On the issue of shortfall, Ogunyemi said although government has shown them a paper authorising the release of N15.89 billion to universities, “but universities have not confirmed receipts. As far as ASUU is concerned, it is an issue of ‘once bitten, twice shy.’ If what appeared like a beautiful Memorandum of Action (MoA) in 2017 was never acted upon fully, then government cannot be trusted. Our members are also calling for renegotiation, and this time around, government should set a timeline for it. So, we want government to be specific in its communication to us,” Ogunyemi expressed.
Suggesting the possible ways of resolving the dispute, a Jean Monnet Professor of Strategy and Development, Anthony Kila, regretted that campaigns could still interest people when public education is under threat.
Kila, who is the Director, Centre for International Advanced and Professional Studies (CIAPS), said though it might not be easy for lecturers at the moment, but as it stands, both parties might need arbitrators to wade into the matter.
He said: “It is a tough place to be in for lecturers as they do not trust the government anymore, and the government on its part, does not seem to have money. The sad thing is that we the people do not see it as an emergency. It is absurd that the issue of campaigns and electioneering can still interest people when our biggest assets are not being treasured.
“I am not sure these two parts can come out of the impasse in fair and sustainable way. For the sake of the country, the parties in contention (FG and ASUU) might have to go to a third party for negotiation and dispute resolution. They can go to an arbitrator, or get someone who is neither government nor ASUU to help them negotiate terms.”
For Professor of Peace and Conflict Studies, University of Ibadan, Isaac Olawale Albert, ASUU has been having third party coming into their matter with government, but they are non-neutral third party.
“They are mediators imposed on ASUU by FG, and that is no longer mediation. Mediation is when the two sides voluntarily look for a third party that is neutral. Not a case of somebody who is trying to establish his own university now being asked to preside over the meetings of ASUU and FG. Or people who are looking for contract from government being asked to come and stand as mediators or those who have issues with government being invited to serve as mediators. Mediators should be neutral people.
“But as it is now I don’t see mediators being functioning well in this issue because government will always want things to work its own way. If only the mediators will be neutral, only then will it work. It is really pathetic that the strike is lingering, is the government saying that it’s not aware that our universities are not doing well? Universities that are still using chalk and the chalk are not available. Everything ASUU is asking for is basically to save university education. Primary and secondary education have been killed, what is left to be killed is the university education.”
Lamenting that the FG is not committed to education, Albert maintained that the world over, the level of development of any nation is judged by the quality of their education system.
He said: “If our education is weak, you will not be given first class rating outside this country, no matter how hard you struggle. Our industries cannot develop when our universities are not doing well, and different aspect of our economy will also not do well. When we go abroad as Nigerian professors, people underrate us until we outperform their own people. You go to Benin Republic, we see people doing satellite teaching, and we see all kinds of technologies we don’t know in Nigeria. Are we saying that Nigeria is poorer than these countries?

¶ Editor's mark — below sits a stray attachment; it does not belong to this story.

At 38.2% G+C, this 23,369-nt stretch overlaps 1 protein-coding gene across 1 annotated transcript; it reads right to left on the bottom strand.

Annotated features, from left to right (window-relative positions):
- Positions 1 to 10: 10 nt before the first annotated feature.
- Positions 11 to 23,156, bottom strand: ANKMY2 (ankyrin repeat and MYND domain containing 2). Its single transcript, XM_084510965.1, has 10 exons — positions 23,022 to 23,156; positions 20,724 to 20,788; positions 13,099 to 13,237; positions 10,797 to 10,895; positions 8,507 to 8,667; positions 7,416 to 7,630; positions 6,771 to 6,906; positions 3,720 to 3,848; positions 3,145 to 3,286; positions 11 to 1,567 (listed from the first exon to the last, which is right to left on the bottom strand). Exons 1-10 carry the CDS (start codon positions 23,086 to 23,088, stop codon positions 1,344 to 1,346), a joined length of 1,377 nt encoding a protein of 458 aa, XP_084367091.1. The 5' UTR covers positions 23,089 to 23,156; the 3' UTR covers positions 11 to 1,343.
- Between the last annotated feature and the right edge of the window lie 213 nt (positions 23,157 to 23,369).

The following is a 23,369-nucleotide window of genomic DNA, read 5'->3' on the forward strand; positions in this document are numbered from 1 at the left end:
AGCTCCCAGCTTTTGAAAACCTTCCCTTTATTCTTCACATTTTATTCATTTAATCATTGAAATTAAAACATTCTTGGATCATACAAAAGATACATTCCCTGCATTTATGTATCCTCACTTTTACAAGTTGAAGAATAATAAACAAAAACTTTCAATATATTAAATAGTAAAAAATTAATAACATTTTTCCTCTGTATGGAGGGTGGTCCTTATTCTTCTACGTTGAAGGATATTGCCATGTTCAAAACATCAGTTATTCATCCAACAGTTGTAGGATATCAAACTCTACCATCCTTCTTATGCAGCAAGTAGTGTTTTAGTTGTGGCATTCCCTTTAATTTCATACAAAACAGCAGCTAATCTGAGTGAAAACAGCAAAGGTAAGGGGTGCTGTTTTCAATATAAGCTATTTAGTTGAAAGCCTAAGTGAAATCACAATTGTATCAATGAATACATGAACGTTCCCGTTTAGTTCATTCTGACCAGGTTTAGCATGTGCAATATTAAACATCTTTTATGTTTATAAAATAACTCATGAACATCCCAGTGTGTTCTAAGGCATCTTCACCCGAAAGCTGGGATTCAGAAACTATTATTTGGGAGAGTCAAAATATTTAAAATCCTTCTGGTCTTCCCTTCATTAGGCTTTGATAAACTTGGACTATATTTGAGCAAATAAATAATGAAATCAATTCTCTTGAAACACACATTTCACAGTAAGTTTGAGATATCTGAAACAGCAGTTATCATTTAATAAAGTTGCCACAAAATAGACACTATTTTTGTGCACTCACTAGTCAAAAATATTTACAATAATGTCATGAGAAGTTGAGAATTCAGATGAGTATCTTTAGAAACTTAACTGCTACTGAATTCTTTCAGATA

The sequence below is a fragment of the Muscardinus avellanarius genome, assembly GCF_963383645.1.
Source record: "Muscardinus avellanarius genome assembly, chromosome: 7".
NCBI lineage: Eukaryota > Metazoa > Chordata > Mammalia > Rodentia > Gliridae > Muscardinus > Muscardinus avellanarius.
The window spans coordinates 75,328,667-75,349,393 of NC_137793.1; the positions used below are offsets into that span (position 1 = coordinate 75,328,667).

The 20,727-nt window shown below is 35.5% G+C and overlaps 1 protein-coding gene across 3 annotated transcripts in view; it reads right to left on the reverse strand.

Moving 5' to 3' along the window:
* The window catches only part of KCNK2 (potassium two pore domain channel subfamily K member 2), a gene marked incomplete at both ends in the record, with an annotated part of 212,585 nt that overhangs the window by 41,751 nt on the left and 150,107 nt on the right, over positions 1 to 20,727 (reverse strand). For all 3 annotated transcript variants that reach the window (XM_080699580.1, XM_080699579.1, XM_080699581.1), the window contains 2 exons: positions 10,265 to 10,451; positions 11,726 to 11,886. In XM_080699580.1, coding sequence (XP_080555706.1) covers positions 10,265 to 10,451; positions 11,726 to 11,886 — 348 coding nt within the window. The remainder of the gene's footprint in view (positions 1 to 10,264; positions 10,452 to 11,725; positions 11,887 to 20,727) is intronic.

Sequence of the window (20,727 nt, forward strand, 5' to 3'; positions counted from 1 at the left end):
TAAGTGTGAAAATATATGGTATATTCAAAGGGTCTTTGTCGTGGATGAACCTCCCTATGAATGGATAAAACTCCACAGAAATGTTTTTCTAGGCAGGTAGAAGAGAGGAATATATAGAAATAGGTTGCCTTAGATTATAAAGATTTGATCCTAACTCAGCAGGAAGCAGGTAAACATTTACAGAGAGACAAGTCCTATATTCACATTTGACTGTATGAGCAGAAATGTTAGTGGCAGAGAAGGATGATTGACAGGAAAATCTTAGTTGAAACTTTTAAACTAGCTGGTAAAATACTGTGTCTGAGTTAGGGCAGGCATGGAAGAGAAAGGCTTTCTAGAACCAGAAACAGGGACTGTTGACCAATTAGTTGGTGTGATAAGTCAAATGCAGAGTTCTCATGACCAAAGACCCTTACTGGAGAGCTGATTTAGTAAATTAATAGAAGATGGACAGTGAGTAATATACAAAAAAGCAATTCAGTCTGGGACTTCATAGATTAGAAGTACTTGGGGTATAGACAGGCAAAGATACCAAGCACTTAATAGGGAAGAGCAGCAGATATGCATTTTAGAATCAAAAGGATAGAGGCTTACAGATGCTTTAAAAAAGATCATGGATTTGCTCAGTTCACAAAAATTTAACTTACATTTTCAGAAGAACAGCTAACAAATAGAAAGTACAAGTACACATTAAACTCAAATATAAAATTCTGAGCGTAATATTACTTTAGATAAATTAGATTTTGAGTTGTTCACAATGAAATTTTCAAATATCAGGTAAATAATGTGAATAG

“For me as a university lecturer, until recently, if I supervise a Ph.D. student for one year, it is N5000. Is that the kind of university system, we want to build. Our leaders are just not serious. When we go outside Nigeria, and we see how lecturers are treated, they are provided basic tools to do their work. They have modern books, library and laboratories. But here, our Ph.D. students run around the world looking for laboratory to do their research. It is a very shameful scenario! Our so-called leaders are simply not interested in the development of this country. Otherwise, they would have known that the first thing you develop as a nation is education. If you develop education, the system will regenerate.”
He said with such attitude of the FG, it will be difficult to have an ASUU that doesn’t go on strike. “It is indeed shameful that they go on strike all the time, but what do you do when your system is collapsing right in your face.”
Meanwhile, stakeholders are yet to come to terms that campaigns and electioneering are actually and successfully going on, while the nation’s most treasured assets are neglected.
Vice President Yemi Osinbajo had last Tuesday announced that the FG would implement more projects and infrastructure in Lagos State, if the All Progressives Congress (APC) wins the presidential election.
According to reports, Osinbajo made the remark at the palace of the monarch of Kosofe and Oloworo of Oworoland, Oba Olohuntoyin Salau. His visit was in consonance with the party’s house -to-house campaigns.
As the campaigns continue, Nigerians are praying that government should prioritise public education and do all it could to see to the end of the strike.